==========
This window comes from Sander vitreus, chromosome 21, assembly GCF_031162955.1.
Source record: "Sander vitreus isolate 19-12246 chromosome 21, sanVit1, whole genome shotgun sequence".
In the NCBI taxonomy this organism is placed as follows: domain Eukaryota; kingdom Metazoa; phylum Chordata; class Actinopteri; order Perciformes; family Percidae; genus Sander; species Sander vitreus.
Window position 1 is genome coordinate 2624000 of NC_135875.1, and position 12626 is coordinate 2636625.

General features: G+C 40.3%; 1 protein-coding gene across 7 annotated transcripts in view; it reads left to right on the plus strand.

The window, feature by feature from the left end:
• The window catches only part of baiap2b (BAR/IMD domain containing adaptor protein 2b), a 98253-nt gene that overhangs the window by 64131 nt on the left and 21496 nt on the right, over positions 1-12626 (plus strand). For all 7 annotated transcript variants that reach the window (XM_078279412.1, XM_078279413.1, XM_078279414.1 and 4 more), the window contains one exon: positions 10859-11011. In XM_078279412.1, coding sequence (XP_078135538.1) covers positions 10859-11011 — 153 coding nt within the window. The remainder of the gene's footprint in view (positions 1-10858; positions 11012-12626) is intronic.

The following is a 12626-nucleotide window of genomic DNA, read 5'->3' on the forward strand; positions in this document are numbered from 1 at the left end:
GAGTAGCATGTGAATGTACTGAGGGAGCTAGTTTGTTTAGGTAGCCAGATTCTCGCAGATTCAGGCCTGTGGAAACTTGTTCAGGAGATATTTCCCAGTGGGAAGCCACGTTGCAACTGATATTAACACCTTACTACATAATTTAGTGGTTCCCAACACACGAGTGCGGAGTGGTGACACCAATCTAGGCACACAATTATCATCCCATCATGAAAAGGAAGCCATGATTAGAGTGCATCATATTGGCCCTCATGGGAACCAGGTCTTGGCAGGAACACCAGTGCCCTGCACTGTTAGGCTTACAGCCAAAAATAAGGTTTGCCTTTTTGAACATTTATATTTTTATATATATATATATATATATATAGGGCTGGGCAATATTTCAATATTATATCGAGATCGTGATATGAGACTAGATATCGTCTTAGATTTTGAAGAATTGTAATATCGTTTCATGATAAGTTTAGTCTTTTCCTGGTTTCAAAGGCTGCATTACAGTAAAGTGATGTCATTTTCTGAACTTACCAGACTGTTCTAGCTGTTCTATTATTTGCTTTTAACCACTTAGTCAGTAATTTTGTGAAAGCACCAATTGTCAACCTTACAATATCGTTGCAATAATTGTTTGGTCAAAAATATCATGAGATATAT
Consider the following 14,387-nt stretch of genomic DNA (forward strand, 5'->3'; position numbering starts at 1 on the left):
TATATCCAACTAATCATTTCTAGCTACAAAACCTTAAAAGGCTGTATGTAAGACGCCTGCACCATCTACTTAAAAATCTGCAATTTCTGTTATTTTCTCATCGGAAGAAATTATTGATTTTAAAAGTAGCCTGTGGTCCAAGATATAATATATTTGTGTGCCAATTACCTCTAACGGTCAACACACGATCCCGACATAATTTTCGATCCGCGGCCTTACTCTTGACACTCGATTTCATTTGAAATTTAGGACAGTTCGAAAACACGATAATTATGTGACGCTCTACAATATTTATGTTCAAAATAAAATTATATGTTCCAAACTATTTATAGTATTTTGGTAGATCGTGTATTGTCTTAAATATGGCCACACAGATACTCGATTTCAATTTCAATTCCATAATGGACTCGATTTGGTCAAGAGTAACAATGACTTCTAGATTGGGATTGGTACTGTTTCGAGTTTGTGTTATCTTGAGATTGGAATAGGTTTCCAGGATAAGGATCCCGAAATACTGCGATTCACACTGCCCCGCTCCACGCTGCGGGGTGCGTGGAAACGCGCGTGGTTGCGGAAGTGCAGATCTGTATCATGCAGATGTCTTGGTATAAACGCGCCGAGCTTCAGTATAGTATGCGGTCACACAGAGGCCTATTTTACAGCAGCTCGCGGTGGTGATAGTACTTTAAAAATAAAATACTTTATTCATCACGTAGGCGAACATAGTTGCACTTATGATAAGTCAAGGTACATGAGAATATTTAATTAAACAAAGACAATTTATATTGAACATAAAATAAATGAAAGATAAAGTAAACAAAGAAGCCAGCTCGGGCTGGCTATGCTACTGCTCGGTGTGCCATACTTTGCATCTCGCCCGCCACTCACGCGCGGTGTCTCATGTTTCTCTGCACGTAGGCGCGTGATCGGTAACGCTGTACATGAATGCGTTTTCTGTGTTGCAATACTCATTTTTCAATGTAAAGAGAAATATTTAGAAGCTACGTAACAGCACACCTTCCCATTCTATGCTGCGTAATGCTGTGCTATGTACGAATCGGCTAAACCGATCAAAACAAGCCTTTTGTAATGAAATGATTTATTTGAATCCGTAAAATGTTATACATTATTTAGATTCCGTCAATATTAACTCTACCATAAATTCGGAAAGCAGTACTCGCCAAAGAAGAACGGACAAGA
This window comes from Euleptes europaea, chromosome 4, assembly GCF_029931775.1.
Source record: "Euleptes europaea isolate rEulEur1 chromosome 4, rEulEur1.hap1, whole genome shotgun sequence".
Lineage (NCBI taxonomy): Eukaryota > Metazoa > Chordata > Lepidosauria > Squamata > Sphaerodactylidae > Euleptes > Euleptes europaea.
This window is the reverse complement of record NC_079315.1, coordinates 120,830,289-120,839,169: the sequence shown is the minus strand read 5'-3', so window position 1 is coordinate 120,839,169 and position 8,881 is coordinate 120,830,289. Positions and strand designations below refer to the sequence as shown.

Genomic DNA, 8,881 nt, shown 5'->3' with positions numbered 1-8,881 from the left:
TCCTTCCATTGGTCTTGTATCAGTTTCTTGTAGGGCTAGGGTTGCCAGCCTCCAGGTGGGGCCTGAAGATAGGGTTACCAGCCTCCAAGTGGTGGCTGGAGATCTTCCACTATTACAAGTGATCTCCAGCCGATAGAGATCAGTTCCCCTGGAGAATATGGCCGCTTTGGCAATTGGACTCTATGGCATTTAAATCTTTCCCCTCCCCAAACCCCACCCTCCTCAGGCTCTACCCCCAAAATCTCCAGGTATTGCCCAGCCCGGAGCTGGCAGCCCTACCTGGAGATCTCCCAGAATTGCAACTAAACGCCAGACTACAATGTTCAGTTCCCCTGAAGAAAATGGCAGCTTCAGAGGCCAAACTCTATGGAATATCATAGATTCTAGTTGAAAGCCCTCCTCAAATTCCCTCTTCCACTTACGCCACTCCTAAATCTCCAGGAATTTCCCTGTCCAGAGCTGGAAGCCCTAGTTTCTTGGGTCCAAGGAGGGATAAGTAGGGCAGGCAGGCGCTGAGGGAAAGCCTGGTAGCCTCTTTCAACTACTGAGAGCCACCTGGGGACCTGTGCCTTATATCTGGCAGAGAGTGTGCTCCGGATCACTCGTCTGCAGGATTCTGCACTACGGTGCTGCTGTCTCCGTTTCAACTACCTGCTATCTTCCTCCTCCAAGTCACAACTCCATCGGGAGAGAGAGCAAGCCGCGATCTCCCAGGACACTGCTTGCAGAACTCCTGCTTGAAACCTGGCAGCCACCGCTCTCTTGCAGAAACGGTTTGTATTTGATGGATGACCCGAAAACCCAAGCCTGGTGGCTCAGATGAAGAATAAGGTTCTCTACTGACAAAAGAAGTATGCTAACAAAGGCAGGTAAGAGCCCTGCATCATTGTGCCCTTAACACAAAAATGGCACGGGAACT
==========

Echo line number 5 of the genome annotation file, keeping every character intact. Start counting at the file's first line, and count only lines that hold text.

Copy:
General features: G+C 40.3%; 1 protein-coding gene across 7 annotated transcripts in view; it reads left to right on the plus strand.